If you ever watched the movie Twister, you most likely got sucked into the adrenaline rush and the excitement of watching the storm chasers, whose primary focus was tornadoes. For some, they see it as a money maker and fun. Others might turn it into a job opportunity.
I’ve been a storm chaser for ten years now, listed as amateur for using simple equipment and having no degree in meteorology studies. Growing up in Florida, I became used to extreme storms, such as hurricanes. Upon moving to Alabama, I became interested in chasing tornadoes. As much as it is an adrenaline rush for me, I also wanted to not only understand nature better, but to try to help people.
On April 28, 2014, I was covering different sectors of North Alabama, trying to follow the tornadoes. I recall one gentleman asking me questions on how to become a storm chaser. He saw it clearly only as a money maker and thought there wouldn’t be any serious repercussions for getting up close. This led me to think about what I’ve learned over the years on chasing storms and what tips might be important to someone else wanting to do the same thing.
Know the Area
Knowing the area is essential to tracking any dangerous storm. Consider this: what if a tornado crosses your path, and you don’t have any other way away from it? Studying maps and driving throughout the areas I cover has helped me become familiar with the best routes out of sticky situations. Also, it makes your travel time quicker if you are following a twister. Finally, when you’re reporting a tornado, you need to get as close on the location you can get. Learn what roads are around you and which ones intersect with one another.
Radar and Camera
Having a simple phone app can make things so much easier when tracking the storm. Set up your phone with hands free equipment, or, if you’re stationary, use a laptop. One of the best sites that I use is Weather Underground. Make sure that whatever camera you use is quick and easy to use. If you are trying to get pictures or videos of the storms you have to be quick. Every minute is crucial.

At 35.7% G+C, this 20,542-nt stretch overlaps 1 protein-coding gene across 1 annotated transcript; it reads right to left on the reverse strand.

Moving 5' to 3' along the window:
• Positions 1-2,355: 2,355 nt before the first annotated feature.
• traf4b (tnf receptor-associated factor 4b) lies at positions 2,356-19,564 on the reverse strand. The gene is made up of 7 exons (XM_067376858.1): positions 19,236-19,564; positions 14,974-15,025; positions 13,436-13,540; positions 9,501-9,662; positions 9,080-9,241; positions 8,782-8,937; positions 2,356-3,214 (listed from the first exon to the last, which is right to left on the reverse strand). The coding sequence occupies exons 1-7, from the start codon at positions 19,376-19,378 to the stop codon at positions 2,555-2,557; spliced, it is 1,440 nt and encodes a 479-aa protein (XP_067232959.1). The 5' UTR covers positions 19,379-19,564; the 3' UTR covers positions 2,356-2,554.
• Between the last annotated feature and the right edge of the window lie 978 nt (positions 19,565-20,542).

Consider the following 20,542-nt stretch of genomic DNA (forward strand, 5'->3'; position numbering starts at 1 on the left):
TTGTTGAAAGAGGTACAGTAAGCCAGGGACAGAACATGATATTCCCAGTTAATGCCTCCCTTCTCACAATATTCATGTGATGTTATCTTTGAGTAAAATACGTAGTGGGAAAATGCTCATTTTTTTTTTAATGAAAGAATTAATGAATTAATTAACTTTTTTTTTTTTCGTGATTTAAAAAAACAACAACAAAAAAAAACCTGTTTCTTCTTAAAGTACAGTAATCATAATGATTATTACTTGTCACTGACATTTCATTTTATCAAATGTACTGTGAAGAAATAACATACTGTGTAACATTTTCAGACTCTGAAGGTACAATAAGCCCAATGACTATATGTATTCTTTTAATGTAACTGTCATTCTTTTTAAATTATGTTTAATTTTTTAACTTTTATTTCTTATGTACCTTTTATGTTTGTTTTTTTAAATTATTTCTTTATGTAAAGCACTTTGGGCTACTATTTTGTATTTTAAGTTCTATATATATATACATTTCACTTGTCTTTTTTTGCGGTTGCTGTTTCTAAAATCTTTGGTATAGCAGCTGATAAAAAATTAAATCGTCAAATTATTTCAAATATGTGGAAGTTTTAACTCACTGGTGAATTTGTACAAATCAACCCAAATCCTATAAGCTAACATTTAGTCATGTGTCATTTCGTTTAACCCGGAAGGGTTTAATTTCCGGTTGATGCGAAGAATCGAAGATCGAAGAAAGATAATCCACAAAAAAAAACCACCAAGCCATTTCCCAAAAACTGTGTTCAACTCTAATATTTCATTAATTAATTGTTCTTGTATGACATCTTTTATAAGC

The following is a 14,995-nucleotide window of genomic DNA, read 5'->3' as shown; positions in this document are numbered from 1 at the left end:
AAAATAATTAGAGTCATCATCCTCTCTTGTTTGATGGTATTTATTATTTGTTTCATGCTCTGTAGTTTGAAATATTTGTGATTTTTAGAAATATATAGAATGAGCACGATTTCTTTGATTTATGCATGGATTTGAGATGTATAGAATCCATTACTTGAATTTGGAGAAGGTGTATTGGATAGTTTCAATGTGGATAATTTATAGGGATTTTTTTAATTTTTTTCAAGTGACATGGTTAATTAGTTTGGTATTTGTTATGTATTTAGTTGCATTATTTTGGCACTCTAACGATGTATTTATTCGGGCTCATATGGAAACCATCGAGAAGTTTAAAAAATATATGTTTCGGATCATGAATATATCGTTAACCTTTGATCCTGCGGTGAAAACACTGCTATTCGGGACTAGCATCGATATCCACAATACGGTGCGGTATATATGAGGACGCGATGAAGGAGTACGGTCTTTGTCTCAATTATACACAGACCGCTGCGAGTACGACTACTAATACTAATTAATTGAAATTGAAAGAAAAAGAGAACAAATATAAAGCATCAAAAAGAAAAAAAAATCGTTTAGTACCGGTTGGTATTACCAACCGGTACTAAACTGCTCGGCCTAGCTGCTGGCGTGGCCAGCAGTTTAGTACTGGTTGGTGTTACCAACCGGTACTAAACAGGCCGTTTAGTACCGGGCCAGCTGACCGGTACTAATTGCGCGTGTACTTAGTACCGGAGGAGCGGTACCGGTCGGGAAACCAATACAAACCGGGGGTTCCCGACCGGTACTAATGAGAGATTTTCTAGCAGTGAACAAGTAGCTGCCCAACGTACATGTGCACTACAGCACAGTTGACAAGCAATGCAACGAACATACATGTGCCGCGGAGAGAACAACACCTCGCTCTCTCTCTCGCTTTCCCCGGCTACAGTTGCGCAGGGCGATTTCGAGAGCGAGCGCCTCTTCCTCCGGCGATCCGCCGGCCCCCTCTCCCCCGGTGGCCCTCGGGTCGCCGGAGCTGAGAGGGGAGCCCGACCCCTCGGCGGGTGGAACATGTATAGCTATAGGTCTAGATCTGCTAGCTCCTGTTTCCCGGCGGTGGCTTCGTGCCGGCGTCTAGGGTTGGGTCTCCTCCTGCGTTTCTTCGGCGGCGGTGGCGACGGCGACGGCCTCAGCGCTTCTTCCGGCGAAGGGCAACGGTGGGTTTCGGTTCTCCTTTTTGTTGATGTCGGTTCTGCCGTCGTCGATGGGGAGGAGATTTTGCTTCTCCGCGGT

Shelter and Safety
You can’t predict when a storm will change on you. This can refer to it’s strength and the direction it might head. Make sure you have several different areas you can go to for safety very quickly. One thing to consider is having a great running car. You don’t need your car stalling out in the middle of trying to get away from a tornado! Finally, check all batteries before leaving your home: cell phone, camera, laptop, and car. If you can, have a way to recharge them if necessary.
Phone Numbers and Network
When reporting funnels and turning in footage, you have to be extremely quick. Quickness is imperative for those that you are trying to warn. A radar can track tornadoes and show circulation, but can’t always show when they are touching down and are on the ground. I keep different news channel numbers ready to go. I also have family and friends numbers ready also. One other thing to remember is to have a large network of other people watching the storms. They can either be family or friends or other trackers. Getting the warnings out quicker can save lives.
Nature is very unpredictable. I constantly try to learn something new about them, whether it be from the news, another storm chaser, or even something I read from a science book. One important rule is to learn from your past experiences. Finally, don’t treat storm chasing as being fun. Yes, there is the adrenaline rush that gets us out there, but what we do is extremely dangerous. You never know one day from the next what can happen.